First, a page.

What is SMI? Support for mortgage interest benefit explained | Property | Life & Style

What is it?

SMI is designed to help homeowners who may be struggling to repay their mortgage.

Explaining who is eligible, the Gov.uk site says: “If you’re a homeowner getting certain income-related benefits you might be able to get help towards interest payments on your mortgage and loans you’ve taken out for certain repairs and improvements to your home.”

The help is paid as part of benefits already received and is paid direct to the lender, rather than the homeowner.

It is not used for help on the amount borrowed, only the interest. There is also no guarantee of eligibility for SMI on any loan taken out.

How much is available?

Those who qualify will get help paying the interest on up to £200,000 of their loan or mortgage. If they are getting Pension Credit, this figure is £100,000.

Those already getting SMI who move to Pension Credit within 12 weeks of stopping other benefits, will still get help with interest on up to £200,000.

The standard interest rate used to calculate SMI is 2.61 per cent.

SMI can’t help pay the amount borrowed, only the interest, anything towards insurance policies or missed mortgage payments (arrears).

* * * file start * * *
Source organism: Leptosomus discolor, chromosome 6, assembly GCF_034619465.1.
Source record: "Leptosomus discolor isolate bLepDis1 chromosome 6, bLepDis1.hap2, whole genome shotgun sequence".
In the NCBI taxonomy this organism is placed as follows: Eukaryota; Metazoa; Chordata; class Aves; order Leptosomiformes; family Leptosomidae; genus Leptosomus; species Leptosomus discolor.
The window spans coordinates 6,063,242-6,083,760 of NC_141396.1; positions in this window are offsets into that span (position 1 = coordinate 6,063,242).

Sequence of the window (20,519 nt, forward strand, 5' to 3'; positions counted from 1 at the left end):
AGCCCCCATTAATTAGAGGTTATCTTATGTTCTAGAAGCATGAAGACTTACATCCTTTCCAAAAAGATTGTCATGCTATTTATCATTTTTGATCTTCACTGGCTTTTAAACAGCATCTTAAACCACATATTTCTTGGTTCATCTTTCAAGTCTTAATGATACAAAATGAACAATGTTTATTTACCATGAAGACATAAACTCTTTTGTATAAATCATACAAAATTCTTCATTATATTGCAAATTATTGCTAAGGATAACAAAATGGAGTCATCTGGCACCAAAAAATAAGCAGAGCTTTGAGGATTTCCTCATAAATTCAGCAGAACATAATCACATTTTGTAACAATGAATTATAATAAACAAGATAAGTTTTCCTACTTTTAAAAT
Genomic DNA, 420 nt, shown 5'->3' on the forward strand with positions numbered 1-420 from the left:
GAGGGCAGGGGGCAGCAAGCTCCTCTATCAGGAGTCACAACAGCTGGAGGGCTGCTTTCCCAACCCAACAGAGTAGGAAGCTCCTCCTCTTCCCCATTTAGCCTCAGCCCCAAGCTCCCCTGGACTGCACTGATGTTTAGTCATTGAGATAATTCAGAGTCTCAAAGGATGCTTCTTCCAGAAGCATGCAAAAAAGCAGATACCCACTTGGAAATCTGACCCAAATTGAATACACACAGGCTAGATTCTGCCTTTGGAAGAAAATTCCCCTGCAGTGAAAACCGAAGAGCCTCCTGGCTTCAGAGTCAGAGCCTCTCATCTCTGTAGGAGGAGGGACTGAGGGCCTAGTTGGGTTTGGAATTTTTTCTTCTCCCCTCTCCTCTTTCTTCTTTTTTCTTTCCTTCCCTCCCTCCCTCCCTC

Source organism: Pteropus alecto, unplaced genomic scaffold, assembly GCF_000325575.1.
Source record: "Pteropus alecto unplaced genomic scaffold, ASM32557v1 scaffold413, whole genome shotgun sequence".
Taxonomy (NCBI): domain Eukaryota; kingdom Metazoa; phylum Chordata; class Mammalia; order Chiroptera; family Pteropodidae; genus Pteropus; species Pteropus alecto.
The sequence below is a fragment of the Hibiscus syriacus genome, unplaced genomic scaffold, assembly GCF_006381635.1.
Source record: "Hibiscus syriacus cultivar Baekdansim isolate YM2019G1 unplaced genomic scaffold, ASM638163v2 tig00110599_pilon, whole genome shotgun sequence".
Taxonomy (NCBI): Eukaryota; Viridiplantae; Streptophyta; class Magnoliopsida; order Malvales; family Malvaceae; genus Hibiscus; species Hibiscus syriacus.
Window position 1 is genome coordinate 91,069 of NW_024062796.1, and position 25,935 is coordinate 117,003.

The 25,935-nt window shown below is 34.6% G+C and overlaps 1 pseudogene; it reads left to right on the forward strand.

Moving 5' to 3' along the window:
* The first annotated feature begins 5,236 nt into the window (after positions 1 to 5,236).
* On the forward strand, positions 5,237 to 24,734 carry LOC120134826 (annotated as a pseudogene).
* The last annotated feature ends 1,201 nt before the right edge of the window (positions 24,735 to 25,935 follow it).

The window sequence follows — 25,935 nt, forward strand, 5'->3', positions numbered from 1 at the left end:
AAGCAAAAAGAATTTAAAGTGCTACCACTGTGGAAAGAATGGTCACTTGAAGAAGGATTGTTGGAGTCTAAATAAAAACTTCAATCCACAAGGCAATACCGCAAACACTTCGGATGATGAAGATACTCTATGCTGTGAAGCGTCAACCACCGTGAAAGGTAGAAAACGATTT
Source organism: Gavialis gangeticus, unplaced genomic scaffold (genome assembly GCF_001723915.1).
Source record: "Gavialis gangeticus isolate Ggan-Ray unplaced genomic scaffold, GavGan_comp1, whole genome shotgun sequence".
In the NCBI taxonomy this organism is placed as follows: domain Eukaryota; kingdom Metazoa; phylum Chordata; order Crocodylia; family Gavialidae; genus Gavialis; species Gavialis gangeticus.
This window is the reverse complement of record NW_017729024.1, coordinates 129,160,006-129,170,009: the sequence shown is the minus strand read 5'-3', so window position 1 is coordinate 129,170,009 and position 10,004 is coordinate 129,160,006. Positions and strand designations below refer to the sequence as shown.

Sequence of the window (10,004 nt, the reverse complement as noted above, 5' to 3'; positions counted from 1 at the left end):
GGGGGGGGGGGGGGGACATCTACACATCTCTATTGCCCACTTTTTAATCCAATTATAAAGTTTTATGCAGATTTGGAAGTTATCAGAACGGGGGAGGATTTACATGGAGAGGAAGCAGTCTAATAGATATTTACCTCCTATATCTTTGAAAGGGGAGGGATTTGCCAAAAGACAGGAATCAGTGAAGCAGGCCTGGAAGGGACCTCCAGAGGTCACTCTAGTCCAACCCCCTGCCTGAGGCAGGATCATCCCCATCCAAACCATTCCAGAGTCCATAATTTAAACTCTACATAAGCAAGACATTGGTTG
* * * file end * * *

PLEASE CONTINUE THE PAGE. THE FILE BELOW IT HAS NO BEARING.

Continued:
Who is eligible and how is it paid?

SMI is paid direct to the lender, and payments begin 39 weeks after the recipient claims income support, jobseeker’s allowance, income-related employment and support allowance or universal credit.

However, the government is scrapping this benefit, so those who apply for any of these benefits on or after 7 July 2017 won’t be able to get SMI benefit. They can get an SMI loan instead.

Anyone whose Pension Credit payment begins on or after 6 April 2018 won’t be able to get SMI benefit. They can get an SMI loan instead.

How is SMI changing?

The benefit is being turning into a repayable loan from 5 April 2018, designed to make a saving for the government of £150million a year.

The loan won’t have to be repaid each month, but instead will be due as soon as the homeowner dies, sells their home or transfers ownership of it to a relative or friend.

The exception is if the homeowner dies leaving a husband, wife or civil partner. In that case, the loan only has to be paid back after they die too.

The loan will be charged with an interest set at the ‘forecast gilt rate’, which is currently 1.7 per cent – although it could rise at any point.

The news about SMI changing comes as new measures to help reduce the impact of a looming property disaster were revealed.

Read the full article from the Source…

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